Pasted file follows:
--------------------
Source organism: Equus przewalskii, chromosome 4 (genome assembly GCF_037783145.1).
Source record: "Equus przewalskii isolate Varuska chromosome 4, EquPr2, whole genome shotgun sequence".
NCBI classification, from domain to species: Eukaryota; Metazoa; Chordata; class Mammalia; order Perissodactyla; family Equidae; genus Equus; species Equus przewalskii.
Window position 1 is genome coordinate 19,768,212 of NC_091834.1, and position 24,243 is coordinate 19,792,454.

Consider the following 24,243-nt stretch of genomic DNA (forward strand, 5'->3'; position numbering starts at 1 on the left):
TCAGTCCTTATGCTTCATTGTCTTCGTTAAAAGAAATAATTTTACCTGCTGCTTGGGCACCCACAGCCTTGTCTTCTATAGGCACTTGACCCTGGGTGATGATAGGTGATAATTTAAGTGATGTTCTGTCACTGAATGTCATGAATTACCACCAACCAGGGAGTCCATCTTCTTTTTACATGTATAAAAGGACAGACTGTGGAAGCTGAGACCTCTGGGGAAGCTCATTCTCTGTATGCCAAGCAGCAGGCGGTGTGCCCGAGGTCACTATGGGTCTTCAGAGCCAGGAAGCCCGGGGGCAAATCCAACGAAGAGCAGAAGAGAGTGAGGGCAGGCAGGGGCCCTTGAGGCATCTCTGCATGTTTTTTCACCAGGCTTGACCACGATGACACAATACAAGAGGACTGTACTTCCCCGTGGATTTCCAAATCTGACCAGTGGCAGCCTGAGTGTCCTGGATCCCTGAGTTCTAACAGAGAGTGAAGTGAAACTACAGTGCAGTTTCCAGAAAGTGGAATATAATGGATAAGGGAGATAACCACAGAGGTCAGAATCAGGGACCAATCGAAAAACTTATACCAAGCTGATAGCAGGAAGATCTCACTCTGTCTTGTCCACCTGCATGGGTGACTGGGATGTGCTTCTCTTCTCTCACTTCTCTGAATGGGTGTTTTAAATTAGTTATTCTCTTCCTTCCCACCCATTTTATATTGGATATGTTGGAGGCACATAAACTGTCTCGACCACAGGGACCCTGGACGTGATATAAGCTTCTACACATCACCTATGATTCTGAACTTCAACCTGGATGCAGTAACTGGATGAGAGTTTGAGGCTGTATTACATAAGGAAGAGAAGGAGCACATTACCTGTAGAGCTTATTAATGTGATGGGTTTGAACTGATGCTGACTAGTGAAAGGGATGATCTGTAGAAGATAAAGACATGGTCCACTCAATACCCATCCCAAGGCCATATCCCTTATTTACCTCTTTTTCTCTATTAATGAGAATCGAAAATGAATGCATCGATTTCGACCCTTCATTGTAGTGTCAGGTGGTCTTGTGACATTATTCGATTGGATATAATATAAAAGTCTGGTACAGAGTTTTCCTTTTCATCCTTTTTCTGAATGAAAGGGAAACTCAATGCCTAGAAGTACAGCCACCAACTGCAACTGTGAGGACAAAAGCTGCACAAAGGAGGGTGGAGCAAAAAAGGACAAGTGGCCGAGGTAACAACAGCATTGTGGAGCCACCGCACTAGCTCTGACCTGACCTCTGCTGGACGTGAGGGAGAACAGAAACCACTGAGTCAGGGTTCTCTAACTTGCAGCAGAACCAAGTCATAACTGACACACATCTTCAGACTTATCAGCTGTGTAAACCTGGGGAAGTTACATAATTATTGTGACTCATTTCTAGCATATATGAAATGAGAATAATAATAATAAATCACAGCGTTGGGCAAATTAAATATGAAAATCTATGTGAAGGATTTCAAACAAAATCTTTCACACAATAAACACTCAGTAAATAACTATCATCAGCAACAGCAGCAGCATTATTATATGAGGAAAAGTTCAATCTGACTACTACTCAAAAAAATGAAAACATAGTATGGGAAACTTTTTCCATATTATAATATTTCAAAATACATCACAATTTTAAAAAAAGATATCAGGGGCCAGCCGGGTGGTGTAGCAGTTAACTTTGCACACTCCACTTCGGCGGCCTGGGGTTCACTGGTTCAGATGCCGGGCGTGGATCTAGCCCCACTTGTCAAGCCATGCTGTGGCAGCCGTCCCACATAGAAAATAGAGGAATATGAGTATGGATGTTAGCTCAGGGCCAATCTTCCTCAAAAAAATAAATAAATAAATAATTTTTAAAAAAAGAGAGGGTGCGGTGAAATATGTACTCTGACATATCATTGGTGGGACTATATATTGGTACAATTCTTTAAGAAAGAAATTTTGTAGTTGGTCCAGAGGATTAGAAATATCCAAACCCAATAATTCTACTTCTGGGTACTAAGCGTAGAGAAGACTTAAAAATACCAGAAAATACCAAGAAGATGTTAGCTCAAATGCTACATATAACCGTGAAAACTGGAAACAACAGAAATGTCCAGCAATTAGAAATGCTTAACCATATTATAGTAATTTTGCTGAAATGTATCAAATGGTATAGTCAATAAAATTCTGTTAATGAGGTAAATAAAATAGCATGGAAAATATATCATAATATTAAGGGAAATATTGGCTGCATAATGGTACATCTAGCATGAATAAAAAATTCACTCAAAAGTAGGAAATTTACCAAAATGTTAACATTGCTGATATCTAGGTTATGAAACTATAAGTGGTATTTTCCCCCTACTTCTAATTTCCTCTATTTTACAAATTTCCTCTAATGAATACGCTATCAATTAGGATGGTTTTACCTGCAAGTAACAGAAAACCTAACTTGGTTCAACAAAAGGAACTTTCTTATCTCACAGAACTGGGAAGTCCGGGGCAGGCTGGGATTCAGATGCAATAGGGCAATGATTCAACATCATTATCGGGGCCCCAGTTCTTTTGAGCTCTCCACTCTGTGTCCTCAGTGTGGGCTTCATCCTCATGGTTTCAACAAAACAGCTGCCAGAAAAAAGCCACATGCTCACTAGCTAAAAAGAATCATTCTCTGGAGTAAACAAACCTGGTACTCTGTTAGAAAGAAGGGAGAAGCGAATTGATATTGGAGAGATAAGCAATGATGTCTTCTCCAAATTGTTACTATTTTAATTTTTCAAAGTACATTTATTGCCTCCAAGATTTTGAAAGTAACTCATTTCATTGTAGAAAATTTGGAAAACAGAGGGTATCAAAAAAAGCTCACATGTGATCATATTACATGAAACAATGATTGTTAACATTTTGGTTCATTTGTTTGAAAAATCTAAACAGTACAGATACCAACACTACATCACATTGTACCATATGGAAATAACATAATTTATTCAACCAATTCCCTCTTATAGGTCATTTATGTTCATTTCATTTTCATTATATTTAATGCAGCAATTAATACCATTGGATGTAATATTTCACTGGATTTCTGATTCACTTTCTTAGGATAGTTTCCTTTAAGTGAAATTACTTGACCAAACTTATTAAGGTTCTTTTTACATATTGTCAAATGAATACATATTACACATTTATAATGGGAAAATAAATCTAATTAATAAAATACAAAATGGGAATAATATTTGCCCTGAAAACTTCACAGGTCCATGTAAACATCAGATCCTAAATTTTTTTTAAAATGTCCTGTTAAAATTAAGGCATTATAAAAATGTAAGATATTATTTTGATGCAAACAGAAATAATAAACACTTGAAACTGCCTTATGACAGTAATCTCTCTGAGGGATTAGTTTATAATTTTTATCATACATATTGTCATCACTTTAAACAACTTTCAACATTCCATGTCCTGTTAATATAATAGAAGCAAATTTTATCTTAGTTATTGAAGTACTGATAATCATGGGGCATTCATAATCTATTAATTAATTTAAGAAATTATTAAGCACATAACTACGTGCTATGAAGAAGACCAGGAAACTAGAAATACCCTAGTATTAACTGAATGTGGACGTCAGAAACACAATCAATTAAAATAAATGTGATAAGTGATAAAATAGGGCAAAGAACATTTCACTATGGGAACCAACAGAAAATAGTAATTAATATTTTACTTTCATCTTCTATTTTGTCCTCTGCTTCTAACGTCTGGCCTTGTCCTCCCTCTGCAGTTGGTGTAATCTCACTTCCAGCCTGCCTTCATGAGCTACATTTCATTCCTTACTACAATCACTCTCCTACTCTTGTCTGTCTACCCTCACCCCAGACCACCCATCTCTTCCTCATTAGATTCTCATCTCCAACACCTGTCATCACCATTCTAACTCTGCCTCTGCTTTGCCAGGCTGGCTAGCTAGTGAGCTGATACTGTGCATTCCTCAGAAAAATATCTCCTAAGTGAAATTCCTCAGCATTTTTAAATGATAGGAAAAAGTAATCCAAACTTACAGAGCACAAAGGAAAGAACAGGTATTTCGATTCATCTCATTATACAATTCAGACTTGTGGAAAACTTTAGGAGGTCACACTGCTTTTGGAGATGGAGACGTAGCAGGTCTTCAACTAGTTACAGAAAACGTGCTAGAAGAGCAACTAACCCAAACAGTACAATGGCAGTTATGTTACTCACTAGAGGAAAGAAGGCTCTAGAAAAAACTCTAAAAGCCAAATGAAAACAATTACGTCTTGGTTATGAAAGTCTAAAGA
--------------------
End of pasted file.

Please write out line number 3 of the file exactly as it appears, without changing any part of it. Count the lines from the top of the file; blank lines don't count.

NCBI classification, from domain to species: Eukaryota; Metazoa; Chordata; class Mammalia; order Perissodactyla; family Equidae; genus Equus; species Equus przewalskii.